Spinach and Kale Saag With Spiced Roast Potatoes and Cauliflower

Serves: 6
Takes: 45 mins

Here's my take on a classic Saag Paneer. I've updated it to be completely plant-based using wonderful spicy roast cauliflower and potatoes. If you're not familiar with saag, it's a leaf-based dish that is commonly eaten with rice or naan. It's not a spicy curry, more fragrant and complex, I thoroughly recommend it. This dish is packed full of flavour and is great for batch-cooking!

When To Eat

This dish is good to eat from September through to April. However, if are contemplating eating it in the late winter months - January through to March. Try picking a hearty over winter variety of spinach. These normally come in bunches as opposed to baby-leaf packets. They have a more bitter taste so I wouldn't recommend eating them raw, but they will go perfectly in this dish.


Spiced Potatoes

Name Amount
Potatoes 1 Kilo
Coriander Seeds 1 Teaspoon
Cumin Seeds 1 Teaspoon
Turmeric 1 Teaspoon
Cinnamon 1/4 Teaspoon
Salt 1/4 Teaspoon
Sunflower Oil 1 Tablespoon

Roast Cauliflower

Name Amount
Cauliflower 2 Medium Heads
Cumin Seeds 1 Teaspoon
Turmeric 1 Teaspoon
Ground Ginger 1 Teaspoon
Paprika 1 Teaspoon
Salt 1/4 Teaspoon
Sunflower Oil 1 Tablespoon

Kale and Spinach Saag

Name Amount
Coriander Seeds 4 Teaspoons
Cumin Seeds 1 Teaspoon
Chilli Flakes 2 Teaspoons
Cardamom 3 Pods
Onions 2 Medium
Ginger 80 g
Spinach 600 g
Kale (stems removed and roughly chopped) 300 g
Garlic 4 Cloves
Vegetable Stock 500 ml
Sunflower Oil 2 Tablespoons

This meal is around 91% less polluting than the average UK meal.

  • Eating this recipe will save around 2.69 KG CO2e per person.
  • That's equivalent to the emissions produced driving 22.25 KM in a modern car.


  1. Preheat your oven to 200˚c.
  2. Leaving the skins on, chop the potatoes into rough 2 cm cubes. Place in a deep roasting tray and cover first with the oil and then the spices. Mix well with your hands to coat the potatoes evenly.
  3. Break the cauliflower into individual florets then chop into quarters, place them into a another roasting tray. Cover with the oil and spices and then mix until the florets are evenly coated. Now place both your potato and cauliflower trays in the oven and roast for 30 minutes. At this point the potatoes should be crisp on the outside and the cauliflower should have some blackened spots.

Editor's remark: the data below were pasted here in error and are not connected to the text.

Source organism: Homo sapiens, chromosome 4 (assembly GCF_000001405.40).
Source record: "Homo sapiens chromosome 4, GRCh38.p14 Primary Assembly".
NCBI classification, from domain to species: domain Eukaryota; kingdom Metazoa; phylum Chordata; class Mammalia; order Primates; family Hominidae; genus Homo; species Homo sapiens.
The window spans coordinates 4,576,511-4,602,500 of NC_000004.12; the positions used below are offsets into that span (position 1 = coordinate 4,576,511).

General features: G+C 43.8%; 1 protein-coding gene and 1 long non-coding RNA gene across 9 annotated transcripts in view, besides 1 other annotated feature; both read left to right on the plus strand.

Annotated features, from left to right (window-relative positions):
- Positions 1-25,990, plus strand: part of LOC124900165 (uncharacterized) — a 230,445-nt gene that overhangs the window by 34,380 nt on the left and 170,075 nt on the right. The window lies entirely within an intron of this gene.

4. Whilst your veggies are roasting prepare your saag. Peel and loosely chop the ginger, garlic and onion. Then add them to a small food processor with a tablespoon of water and whiz unto a rough paste.
  5. Heat the two tablespoons of oil in a wide deep pan over a medium-high heat. Toss in all your spices - the cumin, the coriander, cardamom, and the chilli flakes. Toast the spices for about 2 minutes, but be careful not to burn them.
  6. Now tip in your onion paste and fry with the spices on high for around 5 minutes until the water has evaporated and the bottom of the onions begin to brown.
  7. Turn the pan heat down. Add your kale and spinach a handful at a time and wait for them to wilt. Continue this process until the entirety of your greens have been used.
  8. Remove the pan from the heat and tip the contents into a food processor. Blitz the mixture into a smooth paste. Return the contents to the pan, place back on the heat and add the stock. Stir the saag to evenly incorporate the stock and add seasoning to taste. Turn the pan down to a low heat to keep warm until your potatoes and cauliflower is ready.
  9. Once your potatoes and cauliflower is cooked, tip half of them into the saag and stir to combine. The sauce might get a bit too thick at this point, don't fear just add a bit more water to loosen up the sauce.
  10. Serve your saag with the rest of the cauliflower and potatoes heaped on top and a sprinkling of extra chilli flakes if you're feeling fiery.

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